Designing For In-Circuit Monitors

Data from sensors is being used to address a wide variety of issues that can crop up at any point in a chip’s lifetime.


In every application space the semiconductor ecosystem touches, in-circuit monitors and sensors are playing an increasing role in silicon lifecycle management and concepts around reliability and resiliency — both during design as well as in the field.

The combination of true system-level design, in/on-chip monitors, and improved data analysis are expected to drastically improve reliability of electronic devices throughout their lifetimes. But in the future, as more sensors and monitors are strategically placed to collect data, and as that data is combined and analyzed, it will enable a much more granular understanding of what exactly goes wrong in real-time and open the door to recovery schemes to keep devices functioning, at least until they can be repaired or replaced.

“Product complexity is the big driver,” said Chris Mueth, senior manager of new markets and digital twin program manager at Keysight. “You could say there’s some regulatory standards and miniaturization going on, but it’s all really around complexity. And it’s just going to keep getting worse as consumers want more capability in the palms of their hands. For example, the aerospace/defense industry wants more capability in their hands, so they’re going to continue to push more and more functionality into products. To illustrate that, if you look at where a 2.5G chip was, say, 15 years ago, there may be 100 requirements for a PA chip that would go in your phone. Now it’s a multi-function 5G chip, which could have 2,000 requirements. And those are the specs, but there are multiple bands. Also, it has to operate on multiple voltages, multiple operating modes. All of these have to be managed and verified. We have heard stories of chip manufacturers who missed verifying a requirement, and only caught it after it was already in a chip in a phone. It was a very costly mistake.”

Where we are today
The concepts around observability, predictability, and resilience with on-chip monitors/sensors used to be a hard sell, but with more attention being paid to how devices and systems behave over time, along with issues such as silent data corruption, it’s becoming easier.

“The architects get it,” said Gajinder Panesar, chief architect at Picocom. “They’re the ones who normally understand why it’s needed. What was missing and hard to articulate was the business reason for doing it, because either you develop it yourself or you buy it. But it takes real estate, and in some cases it will take power. That’s shifting somewhat, but there’s still a question of, ‘Why do we need it? Why can’t I just have something running every now and again, sending some information somewhere?’ Both are needed. You’re not going to have all the compute resources or the complexity of the monitors-on-chip for all scenarios, from low-end to high-end systems.”

The value of this comes more when there’s a collection of systems relaying back what they see. From that comes the in-life monitoring and predictive maintenance aspects.

“Designers need to understand that today’s advanced design techniques—combined with manufacturing complexities associated with the latest process nodes—are leading to new challenges that increase variability in power, performance, and the useful life of semiconductors,” noted Alam Akbar, director of product marketing at proteanTecs. “A chip’s power and performance characteristics start to change as it moves through the silicon value chain from pre-silicon design to new product bring-up, system integration, and finally to in-field usage.”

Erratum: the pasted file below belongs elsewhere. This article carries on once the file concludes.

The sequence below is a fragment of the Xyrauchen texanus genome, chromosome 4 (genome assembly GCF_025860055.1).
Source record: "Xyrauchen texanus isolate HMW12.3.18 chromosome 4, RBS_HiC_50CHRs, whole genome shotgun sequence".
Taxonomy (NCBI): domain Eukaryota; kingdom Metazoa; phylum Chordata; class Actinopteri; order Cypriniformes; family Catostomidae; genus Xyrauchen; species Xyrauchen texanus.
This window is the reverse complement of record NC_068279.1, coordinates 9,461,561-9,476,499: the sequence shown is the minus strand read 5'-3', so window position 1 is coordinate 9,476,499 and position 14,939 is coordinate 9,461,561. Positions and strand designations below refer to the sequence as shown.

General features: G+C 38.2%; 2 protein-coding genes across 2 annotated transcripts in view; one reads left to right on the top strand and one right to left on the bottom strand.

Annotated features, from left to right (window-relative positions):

It is also understood that many semiconductor failures, such as bias temperature instability (BTI), can be predicted by monitoring how a chip degrades over time. “In-circuit monitors have evolved to be able to measure areas including power and performance degradation, workload stress, on-die temperature variations, and interconnect die-to-die monitoring for heterogeneous designs,” Akbar said. “Since reliability and safety are key differentiating specs today in mission-critical systems, and since device functionality is compromised over time, test has evolved to include lifetime operation as well.”

To be fair, these are not new ideas. The likes of Intel have always had this kind of technology, but it was homegrown, custom, and it was hard to penetrate. And it is more for themselves rather than for the systems that they were building.

What’s changing is this approach is becoming much more widely adopted. Still, Panesar is not convinced people understand how much information can be collected and how widely it can be used. “Tesla and other car manufacturers, for example, send a lot of telemetry information, and correlate information collected telemetry-wise in conjunction with what the on-chip is doing. Then they send the metadata back so [analysis] in the cloud can correlate and say, ‘This stuff’s going on, for these reasons.’”

These concepts feed into the test landscape, as well. “When we’re testing chips in the traditional way, we’re testing them at time zero and we know that they’re meeting timing,” said Lee Harrison, director of product marketing in the Tessent group at Siemens Digital Industries Software. “But increasingly there are a lot of requirements, especially from the automotive ecosystem, where they want to continue that testing. We’re in the process of looking at ways to monitor things around how the timing is changing. This means looking at how to monitor the most prominent slack paths within the design to see how the whole aging effect is changing the timing of the chip, and what impact that has on its reliability.”

This is part of a bigger focus to analyze designs in order to find optimal places to add monitors, and from there to figure out how to add a feedback loop so a chip can self-heal. As timing starts to change, some elements in a design can be adjusted. For example, as a device ages, the voltage can be ramped up to counteract that aging.